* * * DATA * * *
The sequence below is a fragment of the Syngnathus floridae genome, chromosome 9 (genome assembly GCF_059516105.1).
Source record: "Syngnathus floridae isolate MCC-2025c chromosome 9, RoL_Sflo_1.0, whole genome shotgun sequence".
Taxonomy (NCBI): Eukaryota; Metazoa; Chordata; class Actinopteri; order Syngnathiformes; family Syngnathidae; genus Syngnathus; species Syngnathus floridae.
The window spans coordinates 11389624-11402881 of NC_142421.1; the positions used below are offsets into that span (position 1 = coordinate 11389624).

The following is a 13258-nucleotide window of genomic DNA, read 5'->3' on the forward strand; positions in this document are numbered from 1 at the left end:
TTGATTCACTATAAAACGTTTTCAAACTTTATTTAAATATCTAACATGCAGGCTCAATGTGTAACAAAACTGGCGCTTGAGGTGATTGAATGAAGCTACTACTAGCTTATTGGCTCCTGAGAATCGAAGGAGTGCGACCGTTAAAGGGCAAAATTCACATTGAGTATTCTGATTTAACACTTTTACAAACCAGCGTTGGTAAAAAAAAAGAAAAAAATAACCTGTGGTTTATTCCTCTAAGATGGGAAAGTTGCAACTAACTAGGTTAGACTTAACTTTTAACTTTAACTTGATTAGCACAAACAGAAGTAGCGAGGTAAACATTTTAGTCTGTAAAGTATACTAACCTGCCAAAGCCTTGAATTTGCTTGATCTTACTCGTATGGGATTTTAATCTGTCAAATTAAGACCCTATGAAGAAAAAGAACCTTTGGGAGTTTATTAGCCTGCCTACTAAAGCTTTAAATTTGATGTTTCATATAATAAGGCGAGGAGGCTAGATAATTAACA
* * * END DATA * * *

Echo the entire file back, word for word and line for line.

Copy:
The sequence below is a fragment of the Syngnathus floridae genome, chromosome 9 (genome assembly GCF_059516105.1).
Source record: "Syngnathus floridae isolate MCC-2025c chromosome 9, RoL_Sflo_1.0, whole genome shotgun sequence".
Taxonomy (NCBI): Eukaryota; Metazoa; Chordata; class Actinopteri; order Syngnathiformes; family Syngnathidae; genus Syngnathus; species Syngnathus floridae.
The window spans coordinates 11389624-11402881 of NC_142421.1; the positions used below are offsets into that span (position 1 = coordinate 11389624).

The following is a 13258-nucleotide window of genomic DNA, read 5'->3' on the forward strand; positions in this document are numbered from 1 at the left end:
TTGATTCACTATAAAACGTTTTCAAACTTTATTTAAATATCTAACATGCAGGCTCAATGTGTAACAAAACTGGCGCTTGAGGTGATTGAATGAAGCTACTACTAGCTTATTGGCTCCTGAGAATCGAAGGAGTGCGACCGTTAAAGGGCAAAATTCACATTGAGTATTCTGATTTAACACTTTTACAAACCAGCGTTGGTAAAAAAAAAGAAAAAAATAACCTGTGGTTTATTCCTCTAAGATGGGAAAGTTGCAACTAACTAGGTTAGACTTAACTTTTAACTTTAACTTGATTAGCACAAACAGAAGTAGCGAGGTAAACATTTTAGTCTGTAAAGTATACTAACCTGCCAAAGCCTTGAATTTGCTTGATCTTACTCGTATGGGATTTTAATCTGTCAAATTAAGACCCTATGAAGAAAAAGAACCTTTGGGAGTTTATTAGCCTGCCTACTAAAGCTTTAAATTTGATGTTTCATATAATAAGGCGAGGAGGCTAGATAATTAACA